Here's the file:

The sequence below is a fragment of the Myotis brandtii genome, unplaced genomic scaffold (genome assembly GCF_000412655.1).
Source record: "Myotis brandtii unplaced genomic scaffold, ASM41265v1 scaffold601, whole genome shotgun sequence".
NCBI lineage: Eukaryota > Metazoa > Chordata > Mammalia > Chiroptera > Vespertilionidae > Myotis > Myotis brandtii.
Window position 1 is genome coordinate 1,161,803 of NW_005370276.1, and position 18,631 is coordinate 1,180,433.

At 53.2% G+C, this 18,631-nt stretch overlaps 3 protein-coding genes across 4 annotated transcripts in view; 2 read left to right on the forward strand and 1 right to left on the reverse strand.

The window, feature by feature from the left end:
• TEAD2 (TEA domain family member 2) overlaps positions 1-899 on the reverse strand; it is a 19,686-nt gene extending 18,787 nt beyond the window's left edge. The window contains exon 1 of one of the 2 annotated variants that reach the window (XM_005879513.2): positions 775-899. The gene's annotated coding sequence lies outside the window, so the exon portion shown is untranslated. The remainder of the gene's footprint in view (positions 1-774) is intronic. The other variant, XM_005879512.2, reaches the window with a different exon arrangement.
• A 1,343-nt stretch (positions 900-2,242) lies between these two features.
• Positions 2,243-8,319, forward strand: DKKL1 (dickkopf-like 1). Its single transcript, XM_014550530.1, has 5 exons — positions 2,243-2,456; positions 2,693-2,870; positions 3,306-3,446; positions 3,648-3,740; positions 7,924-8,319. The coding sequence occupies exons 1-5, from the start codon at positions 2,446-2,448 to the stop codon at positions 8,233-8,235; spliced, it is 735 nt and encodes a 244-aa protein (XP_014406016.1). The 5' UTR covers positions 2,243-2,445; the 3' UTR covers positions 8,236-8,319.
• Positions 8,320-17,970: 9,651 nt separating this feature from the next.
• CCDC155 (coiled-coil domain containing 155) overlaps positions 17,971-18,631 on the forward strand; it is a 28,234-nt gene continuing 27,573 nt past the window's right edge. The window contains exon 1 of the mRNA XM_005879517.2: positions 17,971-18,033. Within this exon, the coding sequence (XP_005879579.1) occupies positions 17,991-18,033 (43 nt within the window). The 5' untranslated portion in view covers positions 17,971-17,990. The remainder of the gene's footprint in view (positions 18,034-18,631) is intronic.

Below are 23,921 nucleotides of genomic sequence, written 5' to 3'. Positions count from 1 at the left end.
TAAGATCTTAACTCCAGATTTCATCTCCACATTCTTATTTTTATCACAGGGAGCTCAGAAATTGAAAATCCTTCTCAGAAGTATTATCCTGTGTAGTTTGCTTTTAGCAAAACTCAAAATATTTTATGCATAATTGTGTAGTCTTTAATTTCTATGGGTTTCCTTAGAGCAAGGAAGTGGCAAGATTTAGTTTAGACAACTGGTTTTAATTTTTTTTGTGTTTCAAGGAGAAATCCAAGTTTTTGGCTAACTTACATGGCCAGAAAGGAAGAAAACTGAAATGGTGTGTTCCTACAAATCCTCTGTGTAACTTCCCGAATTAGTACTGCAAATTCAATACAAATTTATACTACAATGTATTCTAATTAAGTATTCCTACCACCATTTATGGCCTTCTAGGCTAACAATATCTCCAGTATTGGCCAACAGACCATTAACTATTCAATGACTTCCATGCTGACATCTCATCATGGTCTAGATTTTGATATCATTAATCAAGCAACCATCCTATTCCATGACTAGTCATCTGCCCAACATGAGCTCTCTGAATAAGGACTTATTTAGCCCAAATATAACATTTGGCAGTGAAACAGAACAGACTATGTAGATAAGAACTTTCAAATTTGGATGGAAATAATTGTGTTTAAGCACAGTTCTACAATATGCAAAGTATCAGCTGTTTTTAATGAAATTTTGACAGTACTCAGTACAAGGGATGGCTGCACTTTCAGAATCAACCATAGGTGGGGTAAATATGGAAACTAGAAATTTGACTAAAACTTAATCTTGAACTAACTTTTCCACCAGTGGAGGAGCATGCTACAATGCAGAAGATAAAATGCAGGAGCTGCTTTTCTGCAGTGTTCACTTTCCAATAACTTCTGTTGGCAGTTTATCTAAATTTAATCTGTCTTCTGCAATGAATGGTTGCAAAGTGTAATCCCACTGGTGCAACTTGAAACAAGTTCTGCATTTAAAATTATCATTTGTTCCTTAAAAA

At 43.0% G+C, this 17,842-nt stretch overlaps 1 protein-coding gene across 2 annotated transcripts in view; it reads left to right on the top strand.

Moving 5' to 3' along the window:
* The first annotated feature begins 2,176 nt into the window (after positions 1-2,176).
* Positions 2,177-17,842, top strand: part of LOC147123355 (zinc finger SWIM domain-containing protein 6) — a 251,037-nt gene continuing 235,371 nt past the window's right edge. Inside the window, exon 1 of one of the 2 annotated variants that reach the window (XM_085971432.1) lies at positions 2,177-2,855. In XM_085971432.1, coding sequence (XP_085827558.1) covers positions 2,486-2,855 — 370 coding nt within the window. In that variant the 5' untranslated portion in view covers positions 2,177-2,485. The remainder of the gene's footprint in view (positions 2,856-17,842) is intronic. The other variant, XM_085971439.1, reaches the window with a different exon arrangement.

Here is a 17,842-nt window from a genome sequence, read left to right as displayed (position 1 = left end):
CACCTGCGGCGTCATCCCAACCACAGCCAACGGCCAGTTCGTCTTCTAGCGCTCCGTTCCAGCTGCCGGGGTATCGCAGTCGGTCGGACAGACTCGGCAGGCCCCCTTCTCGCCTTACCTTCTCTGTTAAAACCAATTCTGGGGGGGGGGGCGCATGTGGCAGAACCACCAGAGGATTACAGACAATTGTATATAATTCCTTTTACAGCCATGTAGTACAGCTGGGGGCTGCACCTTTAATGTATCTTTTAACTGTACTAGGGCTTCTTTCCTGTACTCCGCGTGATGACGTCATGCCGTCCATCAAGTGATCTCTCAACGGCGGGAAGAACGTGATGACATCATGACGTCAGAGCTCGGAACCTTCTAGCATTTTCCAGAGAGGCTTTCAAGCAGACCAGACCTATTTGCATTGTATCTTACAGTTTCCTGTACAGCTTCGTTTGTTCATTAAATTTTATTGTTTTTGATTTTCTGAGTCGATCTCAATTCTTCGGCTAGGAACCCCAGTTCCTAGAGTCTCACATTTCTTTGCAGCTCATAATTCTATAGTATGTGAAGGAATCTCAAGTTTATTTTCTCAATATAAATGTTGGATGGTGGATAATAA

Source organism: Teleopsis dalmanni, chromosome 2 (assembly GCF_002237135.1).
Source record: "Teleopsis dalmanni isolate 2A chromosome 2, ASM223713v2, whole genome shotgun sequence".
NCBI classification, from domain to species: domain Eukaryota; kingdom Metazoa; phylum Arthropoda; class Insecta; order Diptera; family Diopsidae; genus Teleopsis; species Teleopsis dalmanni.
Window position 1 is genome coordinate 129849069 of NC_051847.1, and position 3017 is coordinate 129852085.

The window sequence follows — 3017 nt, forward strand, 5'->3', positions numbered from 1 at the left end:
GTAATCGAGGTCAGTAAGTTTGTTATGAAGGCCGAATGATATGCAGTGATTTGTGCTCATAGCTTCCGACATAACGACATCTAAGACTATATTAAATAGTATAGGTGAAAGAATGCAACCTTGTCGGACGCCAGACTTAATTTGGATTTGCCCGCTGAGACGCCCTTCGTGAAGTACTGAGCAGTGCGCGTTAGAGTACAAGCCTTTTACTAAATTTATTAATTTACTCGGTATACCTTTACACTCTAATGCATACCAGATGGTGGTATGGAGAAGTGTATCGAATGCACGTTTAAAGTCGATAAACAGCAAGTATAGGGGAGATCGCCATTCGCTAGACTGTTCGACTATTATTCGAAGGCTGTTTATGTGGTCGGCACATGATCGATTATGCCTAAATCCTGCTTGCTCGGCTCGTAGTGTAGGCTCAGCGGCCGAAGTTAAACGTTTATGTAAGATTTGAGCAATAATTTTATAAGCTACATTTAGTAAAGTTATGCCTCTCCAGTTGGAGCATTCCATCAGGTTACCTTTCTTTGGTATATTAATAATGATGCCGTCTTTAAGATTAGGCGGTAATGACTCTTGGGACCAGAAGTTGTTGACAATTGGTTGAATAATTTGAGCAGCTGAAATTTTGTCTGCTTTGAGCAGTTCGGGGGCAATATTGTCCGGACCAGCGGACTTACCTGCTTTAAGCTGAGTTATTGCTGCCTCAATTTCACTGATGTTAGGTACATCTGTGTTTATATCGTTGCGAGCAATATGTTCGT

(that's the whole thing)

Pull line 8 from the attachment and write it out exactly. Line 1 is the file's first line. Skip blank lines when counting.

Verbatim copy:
• A 1,343-nt stretch (positions 900-2,242) lies between these two features.